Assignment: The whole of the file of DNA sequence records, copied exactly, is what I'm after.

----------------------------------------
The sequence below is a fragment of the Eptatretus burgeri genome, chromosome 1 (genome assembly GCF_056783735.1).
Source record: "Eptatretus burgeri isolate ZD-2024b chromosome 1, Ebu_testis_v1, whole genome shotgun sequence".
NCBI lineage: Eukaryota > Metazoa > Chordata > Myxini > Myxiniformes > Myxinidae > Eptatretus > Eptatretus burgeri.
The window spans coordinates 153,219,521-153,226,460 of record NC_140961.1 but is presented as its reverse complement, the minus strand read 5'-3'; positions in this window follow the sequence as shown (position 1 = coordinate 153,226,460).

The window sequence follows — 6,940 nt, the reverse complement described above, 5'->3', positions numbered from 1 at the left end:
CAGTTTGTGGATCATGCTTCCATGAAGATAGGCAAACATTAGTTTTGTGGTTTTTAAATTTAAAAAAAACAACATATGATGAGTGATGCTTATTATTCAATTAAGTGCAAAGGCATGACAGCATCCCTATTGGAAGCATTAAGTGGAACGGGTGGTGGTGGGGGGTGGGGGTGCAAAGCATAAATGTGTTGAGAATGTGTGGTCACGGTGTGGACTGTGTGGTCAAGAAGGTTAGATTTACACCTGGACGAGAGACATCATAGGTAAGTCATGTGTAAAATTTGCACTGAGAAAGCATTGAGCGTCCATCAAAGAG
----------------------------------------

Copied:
The sequence below is a fragment of the Eptatretus burgeri genome, chromosome 1 (genome assembly GCF_056783735.1).
Source record: "Eptatretus burgeri isolate ZD-2024b chromosome 1, Ebu_testis_v1, whole genome shotgun sequence".
NCBI lineage: Eukaryota > Metazoa > Chordata > Myxini > Myxiniformes > Myxinidae > Eptatretus > Eptatretus burgeri.
The window spans coordinates 153,219,521-153,226,460 of record NC_140961.1 but is presented as its reverse complement, the minus strand read 5'-3'; positions in this window follow the sequence as shown (position 1 = coordinate 153,226,460).

The window sequence follows — 6,940 nt, the reverse complement described above, 5'->3', positions numbered from 1 at the left end:
CAGTTTGTGGATCATGCTTCCATGAAGATAGGCAAACATTAGTTTTGTGGTTTTTAAATTTAAAAAAAACAACATATGATGAGTGATGCTTATTATTCAATTAAGTGCAAAGGCATGACAGCATCCCTATTGGAAGCATTAAGTGGAACGGGTGGTGGTGGGGGGTGGGGGTGCAAAGCATAAATGTGTTGAGAATGTGTGGTCACGGTGTGGACTGTGTGGTCAAGAAGGTTAGATTTACACCTGGACGAGAGACATCATAGGTAAGTCATGTGTAAAATTTGCACTGAGAAAGCATTGAGCGTCCATCAAAGAG